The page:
In the U.S., the origins of Memorial Day clearly date to the Civil War.  At that point, all clarity is lost.  According to the Center for Memorial Day Research at Columbus State University, at least 25 different places lay claim to being the birthplace of Memorial Day.  Warrenton, Virginia holds the distinction of the oldest alleged Memorial Day observance.  In June 1861, local newspapers reported that the grave of John Quincy Marr had been decorated to commemorate him as the first soldier to die in battle in the Civil War.  No further contemporaneous records could be located to confirm this memorial as annual or a recurring event.

Similar recognition services took place in Mississippi, Georgia, Pennsylvania and South Carolina between 1862 – 1865.  As with Warrenton, Virginia, each service appeared more directed at remembering lost military members from particular battles such as the First Battle of Bull Run and the Battle of Gettysburg rather than honoring all fallen in the war.  Yet, each location asserts that it possesses the deepest roots for the current Memorial Day observances.  

Waterloo, New York ranked among those places with a claim as the birthplace of Memorial Day.  Supposedly, in 1866, Waterloo honored local veterans as well as all those who fought in the Civil War.  Waterloo’s distinction was that it celebrated Memorial Day as a community-wide event organized by the town druggist and county clerk.  In 1966, buying into this narrative, President Lyndon B. Johnson designated Waterloo as the “official” birthplace of Memorial Day.  Historians have since confirmed as myth Waterloo’s claims of civic involvement and extended Memorial Day celebrations.  Nonetheless, the Presidential distinction remains in place.

Enter into the fray General John A. Logan in 1868.  Logan was retired from active duty and served as the commander-in-chief of the Grand Army of the Republic (GAR).  GAR was an organization designed to serve Union Civil War veterans.  By 1870, GAR’s membership swelled to in excess of 100,000.  In 1868, as commander-in-chief of GAR, General Logan proclaimed May 30 as the new annual Decoration Day when graves of those who lost their lives in the Civil War should be decorated with flowers and their memories honored.  Logan selected May 30 as flowers would be in bloom and that date was one of the few which did not conflict with the anniversary of any battle from the Civil War.

From 1868 forward, Decoration Day continued on May 30 each year.  After World War I, Decoration Day expanded to include all those who died in battle in any U.S. war from the Revolutionary War through the recent Great War.  By World War II, the term Decoration Day was losing favor to the term Memorial Day.  In 1967, Congress formally declared May 30 as Memorial Day.  In 1968, Congress passed the Uniform Monday Holiday Act which moved Memorial Day to the last Monday in May.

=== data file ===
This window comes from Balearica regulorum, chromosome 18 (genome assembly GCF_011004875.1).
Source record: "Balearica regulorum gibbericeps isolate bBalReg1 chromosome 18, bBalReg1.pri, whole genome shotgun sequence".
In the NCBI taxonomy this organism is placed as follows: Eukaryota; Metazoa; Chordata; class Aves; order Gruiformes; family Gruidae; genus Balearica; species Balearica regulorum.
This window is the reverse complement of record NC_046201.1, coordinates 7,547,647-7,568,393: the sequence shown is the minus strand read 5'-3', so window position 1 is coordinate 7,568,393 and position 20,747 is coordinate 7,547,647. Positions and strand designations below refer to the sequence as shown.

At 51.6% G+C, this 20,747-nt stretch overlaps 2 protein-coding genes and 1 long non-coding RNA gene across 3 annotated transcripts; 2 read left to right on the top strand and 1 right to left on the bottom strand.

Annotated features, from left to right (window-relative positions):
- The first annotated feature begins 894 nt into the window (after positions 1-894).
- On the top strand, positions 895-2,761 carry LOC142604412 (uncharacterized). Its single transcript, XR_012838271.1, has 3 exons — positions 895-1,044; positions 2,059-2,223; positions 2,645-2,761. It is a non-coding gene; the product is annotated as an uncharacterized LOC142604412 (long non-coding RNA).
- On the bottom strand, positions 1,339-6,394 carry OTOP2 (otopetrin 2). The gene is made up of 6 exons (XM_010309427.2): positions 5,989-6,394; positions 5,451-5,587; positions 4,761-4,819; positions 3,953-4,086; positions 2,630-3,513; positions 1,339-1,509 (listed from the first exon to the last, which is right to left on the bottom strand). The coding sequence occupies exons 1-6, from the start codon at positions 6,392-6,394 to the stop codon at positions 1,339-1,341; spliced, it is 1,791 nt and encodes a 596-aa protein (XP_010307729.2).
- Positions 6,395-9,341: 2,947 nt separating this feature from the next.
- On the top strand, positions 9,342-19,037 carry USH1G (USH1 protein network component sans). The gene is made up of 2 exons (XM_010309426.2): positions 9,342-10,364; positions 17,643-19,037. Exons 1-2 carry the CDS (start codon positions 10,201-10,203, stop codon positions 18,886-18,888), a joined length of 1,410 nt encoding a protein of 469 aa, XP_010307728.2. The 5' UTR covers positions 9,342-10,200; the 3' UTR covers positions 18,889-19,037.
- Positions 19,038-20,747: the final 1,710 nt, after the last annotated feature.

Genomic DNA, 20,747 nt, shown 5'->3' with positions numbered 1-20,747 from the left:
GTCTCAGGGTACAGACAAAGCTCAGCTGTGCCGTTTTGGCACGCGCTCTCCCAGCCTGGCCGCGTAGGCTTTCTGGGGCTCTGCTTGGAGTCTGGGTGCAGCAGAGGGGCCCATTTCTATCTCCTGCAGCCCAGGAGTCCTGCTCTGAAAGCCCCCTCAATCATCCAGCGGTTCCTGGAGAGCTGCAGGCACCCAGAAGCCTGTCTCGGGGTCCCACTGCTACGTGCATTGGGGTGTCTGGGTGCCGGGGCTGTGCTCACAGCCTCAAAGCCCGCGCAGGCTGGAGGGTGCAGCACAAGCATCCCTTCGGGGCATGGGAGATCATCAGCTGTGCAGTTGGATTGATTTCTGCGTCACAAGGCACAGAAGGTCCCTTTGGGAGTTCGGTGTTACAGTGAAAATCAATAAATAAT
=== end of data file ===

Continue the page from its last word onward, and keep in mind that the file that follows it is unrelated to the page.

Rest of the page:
Perhaps recognizing Memorial Day as a holiday signaling the start of the warmer, outdoor season is not such a recent phenomena.  In 1913, the GAR with its aging and dwindling membership complained about younger Americans born after the Civil War.  This new generation possessed a “tendency to forget the purpose of Memorial Day and make it a day for games, races and revelry, instead of a day of memory and tears.”  The GAR took particular offense at the scheduling of the Indianapolis Motor Speedway car race – later better known as the Indianapolis 500 – on May 30.  GAR lobbied the Indiana legislature to ban the big race from taking place on May 30.  However, the new American Legion with its growing and younger membership successfully lobbied the governor to veto the bill.  Start your engines on May 30!

GAR’s Decoration Day confronted more fundamental challenges while starting to gain traction in its early years.  Opposition in the South to General Logan and GAR could easily be predicted given the short time and distance between the end of the Civil War and Logan’s proclamation.  It took but one year for Confederate Memorial Day to be proclaimed in Georgia.  Ultimately, ten Southern states declared Confederate Memorial Day a holiday.  Most states selected June 3 as Confederate Memorial Day as it was the birthday of Jefferson Davis.  Some states selected May 10 as the solemn day the South surrendered.  

Both the Ladies Memorial Association and United Daughters of the Confederacy, collectively with over 100,000 members, proved adept at raising funds which they used to build Confederate monuments throughout the South.  During the latter part of the 1800s, these organizations shifted the focus of Confederate Memorial Day from honoring the Civil War dead to public commemoration of the Confederate South.  A number of these monuments still stand and remain in debate today.

It took a few generations and World War I to start to unite Americans on Memorial Day.  It took an Act of Congress to finally eliminate dispute between Decoration Day and Memorial Day.  The fundamental purpose of Memorial Day has remained constant throughout – to respect and mourn those who gave the ultimate sacrifice for country.  Whether we can get a bargain on a new appliance, head off to the beach with a bunch of buddies, or be forced to run around a cemetery searching for names on tombstones, let us pause to recall that others have not been as fortunate, and, indeed, set the table for us to have these opportunities with family and friends.  Just don’t get your Church clothes dirty.